DOI News


Interior Department’s American Reinvestment and Recovery Act Projects in National Spotlight from East to West


09/17/2010

The Department of the Interior’s work to improve two of our country’s treasured landscapes was recently included in a new report from Vice President Joe Biden, “100 Recovery Act Projects that are Changing America.” The report highlighted the Recovery Act investments the National Park Service is making at Ellis Island and the Grand Canyon.

A Phoenix Marine diver emerges from the Ellis Island ferry slip during an inspection of the Ellis Island seawall under the watchful eye of another Phoenix employee. The company is inspecting the different areas around the island where the seawall is damaged prior to beginning the repair/rehabilitation process as part of the ARRA contract.
A Phoenix Marine diver emerges from the Ellis Island ferry slip during an inspection of the Ellis Island seawall under the watchful eye of another Phoenix employee. The company is inspecting the different areas around the island where the seawall is damaged prior to beginning the repair/rehabilitation process as part of the ARRA contract.
More than 12 million immigrant steamship passengers passed through the doors of the Ellis Island immigration station between 1892 until it closed in 1954. After years of neglect, Ellis Island, in the shadow of the Statue of Liberty, was opened as a visitor center in 1990. Behind the main building sits the baggage and dormitory building built in 1909 to help house immigrants waiting to start their new life in America.

During the summer of 2010, the Department of the Interior has started work on a $6.7 million project to stabilize the 120,000 square foot baggage and dormitory building and remove hazardous materials. The work will ensure the structure is protected from the elements and made safe enough for future exterior and interior rehabilitation.
 
The seawall around the edge of Ellis Island is also in disrepair. It has sagged over the years, and some of the granite blocks have even fallen off. A $20.9 million project currently underway will complete the stabilization and repair of the entire 6,700 foot seawall. In total, the National Park Service is investing $29.1 million from the Recovery Act at Ellis Island to help preserve the historic landmark while also creating jobs for the local area.

Out west in Grand Canyon National Park, the Park Service is investing nearly $14 million in Recovery funds to make a myriad of repairs and improvements. Included in the funding are two projects that are improving housing for the Havasupai tribe at Supai Camp, the tribe's ancestral home at the Grand Canyon. The National Park Service has a long-standing legal agreement with the tribe for recognition and occupancy at Supai Camp, and upgrades to their housing were long overdue. One of these projects will improve housing and living conditions for tribal members by rehabilitating six communal buildings. This includes replacing roofing and windows, repainting, improving interior walls, and installing fire sprinkler systems. In addition, the National Park Service will build six new housing units for use by the tribe.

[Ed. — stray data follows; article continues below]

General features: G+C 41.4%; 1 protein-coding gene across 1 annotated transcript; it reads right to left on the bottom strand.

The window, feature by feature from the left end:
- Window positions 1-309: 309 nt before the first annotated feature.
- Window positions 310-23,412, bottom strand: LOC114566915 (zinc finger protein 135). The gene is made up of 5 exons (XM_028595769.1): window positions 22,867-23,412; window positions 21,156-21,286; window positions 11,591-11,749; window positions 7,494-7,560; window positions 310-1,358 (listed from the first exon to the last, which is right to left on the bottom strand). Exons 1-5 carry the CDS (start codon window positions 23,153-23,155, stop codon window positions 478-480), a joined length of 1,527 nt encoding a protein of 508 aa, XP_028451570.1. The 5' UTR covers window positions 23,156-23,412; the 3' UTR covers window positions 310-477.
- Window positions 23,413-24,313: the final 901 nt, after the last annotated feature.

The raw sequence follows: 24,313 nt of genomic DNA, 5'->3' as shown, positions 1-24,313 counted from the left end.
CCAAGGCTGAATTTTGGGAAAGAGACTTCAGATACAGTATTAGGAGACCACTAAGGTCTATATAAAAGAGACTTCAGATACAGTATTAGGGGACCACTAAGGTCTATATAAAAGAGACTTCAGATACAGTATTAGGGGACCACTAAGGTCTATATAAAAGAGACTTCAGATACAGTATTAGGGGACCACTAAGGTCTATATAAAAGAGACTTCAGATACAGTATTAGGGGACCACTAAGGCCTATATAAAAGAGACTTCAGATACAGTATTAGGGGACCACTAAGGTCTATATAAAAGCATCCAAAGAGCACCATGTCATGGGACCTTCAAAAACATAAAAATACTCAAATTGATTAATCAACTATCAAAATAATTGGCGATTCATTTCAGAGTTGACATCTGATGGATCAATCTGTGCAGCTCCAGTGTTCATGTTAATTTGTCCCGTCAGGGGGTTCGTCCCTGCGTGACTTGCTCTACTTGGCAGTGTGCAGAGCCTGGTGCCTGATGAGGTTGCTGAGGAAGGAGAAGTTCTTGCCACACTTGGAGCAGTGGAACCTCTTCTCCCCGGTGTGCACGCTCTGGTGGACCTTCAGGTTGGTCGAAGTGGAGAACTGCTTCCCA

Work on the popular South Kaibab Trail. Reconstruction will include trail resurfacing; rebuilding steps; stabilizing and preventative maintenance treatments to retaining walls including replacing those that have been lost to floods, slides, or erosion; and repairing and aligning damaged water features. The reconstruction project will significantly improve conditions for the over 200,000 annual visitors that use the trail.
Workers on the popular South Kaibab Trail. Reconstruction will include trail resurfacing; rebuilding steps; stabilizing and preventative maintenance treatments to retaining walls including replacing those that have been lost to floods, slides, or erosion; and repairing and aligning damaged water features. The reconstruction project will significantly improve conditions for the over 200,000 annual visitors that use the trail.

Other projects at Grand Canyon include $550,000 to reconstruct the popular South Kaibab Trail. Reconstruction will include trail resurfacing; rebuilding steps; stabilizing and preventative maintenance treatments to retaining walls including replacing those that have been lost to floods, slides, or erosion; and repairing and aligning damaged water features. The reconstruction project will significantly improve conditions for the over 200,000 annual visitors that use the trail. 

The trails are a major part of the cross canyon corridor beat down daily by the feet of thousands of tourists and hundreds of mule hooves. Most of the trails in Grand Canyon National Park were originally constructed by the Civilian Conservation Corps starting in 1933. That legacy continues today with work by the local Coconino Rural Environment Corps and the international American Conservation Experience. Both are associated with Americorps, leading President Obama’s call to service.

In 2008, mules made more than 9,000 trips in and out of the canyon just carrying visitors but they also serve as pack mules to carry supplies into the camps and concessions at the bottom of the canyon as well as carry trash out of the canyon.

You can read the Vice President’s entire report here.